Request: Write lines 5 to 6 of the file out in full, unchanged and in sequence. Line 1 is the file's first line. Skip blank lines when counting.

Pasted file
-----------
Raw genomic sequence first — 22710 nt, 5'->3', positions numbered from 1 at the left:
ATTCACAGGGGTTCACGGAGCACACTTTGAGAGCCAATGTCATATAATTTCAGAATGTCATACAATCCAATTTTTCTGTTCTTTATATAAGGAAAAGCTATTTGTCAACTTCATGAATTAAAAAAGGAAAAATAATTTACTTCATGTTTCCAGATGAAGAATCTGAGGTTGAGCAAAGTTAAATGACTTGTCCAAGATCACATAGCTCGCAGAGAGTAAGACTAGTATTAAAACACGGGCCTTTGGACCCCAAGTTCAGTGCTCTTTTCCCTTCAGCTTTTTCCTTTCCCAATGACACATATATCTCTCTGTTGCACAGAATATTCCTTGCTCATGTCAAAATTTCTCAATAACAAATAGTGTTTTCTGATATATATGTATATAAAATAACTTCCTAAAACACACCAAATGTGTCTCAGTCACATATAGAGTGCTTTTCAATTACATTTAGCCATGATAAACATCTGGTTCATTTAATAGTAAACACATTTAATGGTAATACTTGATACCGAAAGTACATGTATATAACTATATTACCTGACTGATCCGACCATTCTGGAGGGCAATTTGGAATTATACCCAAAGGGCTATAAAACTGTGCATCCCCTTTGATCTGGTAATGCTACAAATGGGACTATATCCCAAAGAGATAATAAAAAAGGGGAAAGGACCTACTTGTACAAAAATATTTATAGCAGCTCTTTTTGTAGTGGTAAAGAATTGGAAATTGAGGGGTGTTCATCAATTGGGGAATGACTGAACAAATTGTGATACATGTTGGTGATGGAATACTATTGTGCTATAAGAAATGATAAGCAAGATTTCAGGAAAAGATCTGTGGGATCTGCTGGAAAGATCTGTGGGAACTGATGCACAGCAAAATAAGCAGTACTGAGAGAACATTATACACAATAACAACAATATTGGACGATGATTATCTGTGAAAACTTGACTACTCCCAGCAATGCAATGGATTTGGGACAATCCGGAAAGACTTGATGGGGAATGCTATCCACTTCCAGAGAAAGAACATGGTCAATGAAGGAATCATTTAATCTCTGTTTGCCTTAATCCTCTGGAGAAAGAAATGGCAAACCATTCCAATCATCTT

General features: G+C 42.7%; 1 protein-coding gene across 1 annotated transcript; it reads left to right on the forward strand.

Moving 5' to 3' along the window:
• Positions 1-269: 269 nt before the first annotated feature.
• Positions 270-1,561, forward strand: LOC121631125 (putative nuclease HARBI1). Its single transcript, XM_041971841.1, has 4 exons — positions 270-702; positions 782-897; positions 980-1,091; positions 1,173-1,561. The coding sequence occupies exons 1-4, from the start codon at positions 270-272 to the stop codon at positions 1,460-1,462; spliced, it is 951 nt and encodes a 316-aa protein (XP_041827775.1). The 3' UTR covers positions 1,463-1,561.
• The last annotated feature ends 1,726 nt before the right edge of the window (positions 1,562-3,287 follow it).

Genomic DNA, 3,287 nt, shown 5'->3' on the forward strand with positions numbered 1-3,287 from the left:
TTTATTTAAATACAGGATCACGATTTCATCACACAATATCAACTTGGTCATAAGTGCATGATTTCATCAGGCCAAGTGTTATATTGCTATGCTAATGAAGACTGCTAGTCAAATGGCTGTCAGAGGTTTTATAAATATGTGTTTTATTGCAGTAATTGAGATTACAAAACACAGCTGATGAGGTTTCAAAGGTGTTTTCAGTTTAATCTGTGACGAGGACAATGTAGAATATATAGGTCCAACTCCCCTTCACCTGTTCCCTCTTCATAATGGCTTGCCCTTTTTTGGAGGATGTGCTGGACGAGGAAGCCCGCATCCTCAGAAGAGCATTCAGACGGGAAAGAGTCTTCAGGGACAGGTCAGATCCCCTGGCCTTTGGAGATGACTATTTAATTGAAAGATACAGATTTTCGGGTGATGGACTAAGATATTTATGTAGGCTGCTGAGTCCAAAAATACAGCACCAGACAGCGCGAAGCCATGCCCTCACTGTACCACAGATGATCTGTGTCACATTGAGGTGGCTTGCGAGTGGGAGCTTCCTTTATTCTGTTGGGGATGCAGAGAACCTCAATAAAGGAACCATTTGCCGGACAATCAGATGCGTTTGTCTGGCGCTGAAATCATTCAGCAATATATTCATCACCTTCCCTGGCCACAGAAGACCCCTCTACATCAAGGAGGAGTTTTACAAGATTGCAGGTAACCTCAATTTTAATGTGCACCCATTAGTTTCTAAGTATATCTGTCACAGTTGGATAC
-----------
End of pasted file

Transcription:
• Positions 1-269: 269 nt before the first annotated feature.
• Positions 270-1,561, forward strand: LOC121631125 (putative nuclease HARBI1). Its single transcript, XM_041971841.1, has 4 exons — positions 270-702; positions 782-897; positions 980-1,091; positions 1,173-1,561. The coding sequence occupies exons 1-4, from the start codon at positions 270-272 to the stop codon at positions 1,460-1,462; spliced, it is 951 nt and encodes a 316-aa protein (XP_041827775.1). The 3' UTR covers positions 1,463-1,561.